Afghanistan’s ancient heritage in danger Minaret of Jam At 65 meters (213 feet), this is the second-tallest brick minaret in the world. It is thought to have been built on the site of the ancient city of Firozkoh, the capital of the Ghurid dynasty. An inscription on the tower dates its construction to 1174-5 A.D. The place has been looted repeatedly. The Jam minaret has been on the UNESCO World Heritage Site list since 2002.

Afghanistan’s ancient heritage in danger Khwaja Abu Nasr Parsa Shrine The mausoleum in the northern Afghan city of Balkh was built a few years after the death of the Sufi scholar Khwaja Abu Nasr Parsa, around 1460 A.D. It is also known as the Green Mosque. Starting at the end of the 16th century, six madrasas were added, and the district became a center for religious learning. The building was last restored in 2002 and serves as a cultural monument and mosque.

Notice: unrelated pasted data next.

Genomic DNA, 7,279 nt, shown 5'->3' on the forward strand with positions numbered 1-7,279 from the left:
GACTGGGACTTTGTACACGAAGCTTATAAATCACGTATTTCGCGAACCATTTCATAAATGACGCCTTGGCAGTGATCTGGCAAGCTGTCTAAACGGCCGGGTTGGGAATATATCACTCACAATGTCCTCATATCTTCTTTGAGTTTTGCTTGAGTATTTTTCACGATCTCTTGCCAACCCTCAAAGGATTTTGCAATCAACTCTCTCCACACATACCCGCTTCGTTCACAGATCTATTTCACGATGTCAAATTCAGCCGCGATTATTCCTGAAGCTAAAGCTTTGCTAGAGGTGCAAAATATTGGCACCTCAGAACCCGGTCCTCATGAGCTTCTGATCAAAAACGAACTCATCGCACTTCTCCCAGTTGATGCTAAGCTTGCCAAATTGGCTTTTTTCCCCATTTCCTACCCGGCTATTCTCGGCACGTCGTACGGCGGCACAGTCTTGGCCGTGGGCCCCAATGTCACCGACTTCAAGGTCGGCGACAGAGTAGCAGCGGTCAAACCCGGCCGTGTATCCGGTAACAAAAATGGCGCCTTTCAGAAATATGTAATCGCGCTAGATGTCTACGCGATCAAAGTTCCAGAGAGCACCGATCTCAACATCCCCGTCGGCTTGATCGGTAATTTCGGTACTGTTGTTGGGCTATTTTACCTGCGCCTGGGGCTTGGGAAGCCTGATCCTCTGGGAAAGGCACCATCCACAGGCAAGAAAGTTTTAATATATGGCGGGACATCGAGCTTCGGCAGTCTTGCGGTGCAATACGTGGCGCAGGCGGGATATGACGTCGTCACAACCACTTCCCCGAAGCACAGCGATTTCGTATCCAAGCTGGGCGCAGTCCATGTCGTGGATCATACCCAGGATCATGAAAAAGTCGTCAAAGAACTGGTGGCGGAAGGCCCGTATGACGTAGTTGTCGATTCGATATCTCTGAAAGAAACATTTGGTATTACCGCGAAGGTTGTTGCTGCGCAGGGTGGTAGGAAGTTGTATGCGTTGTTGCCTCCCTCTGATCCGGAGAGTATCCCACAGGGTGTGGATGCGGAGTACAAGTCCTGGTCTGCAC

Afghanistan’s ancient heritage in danger Gardens of Babur Known as Bagh-e Babur, the gardens were built around 1528 A.D. on the orders of the Indian Mughal ruler Babur. They were destroyed during the civil war of the 1990s but later rebuilt by the Aga Khan Foundation and Germany. The complex includes a caravanserai (a roadside inn for travelers), a palace, a historic pavilion, a mosque and Babur’s tomb.

Afghanistan’s ancient heritage in danger Shah-Do Shamshira Mosque Shah-Do Shamshira Mosque, the Mosque of the King of the Two Swords, is located in downtown Kabul. It was built in the 1920s by King Amanullah Khan, who ruled from 1919-29. He attempted to modernize Afghanistan. His mosque had an unusual design, with multiple levels and facades in the Italian neo-Baroque style.

Afghanistan’s ancient heritage in danger Darul Aman Palace Amanullah Khan also built this palace on the occasion of Afghanistan’s independence from British colonial rule in 1919. It is reminiscent of the Reichstag building in Berlin. Twenty-two German engineers helped build it and trained local specialists. During the civil war in the 1990s, the building was demolished by artillery fire. It reopened again in 2019.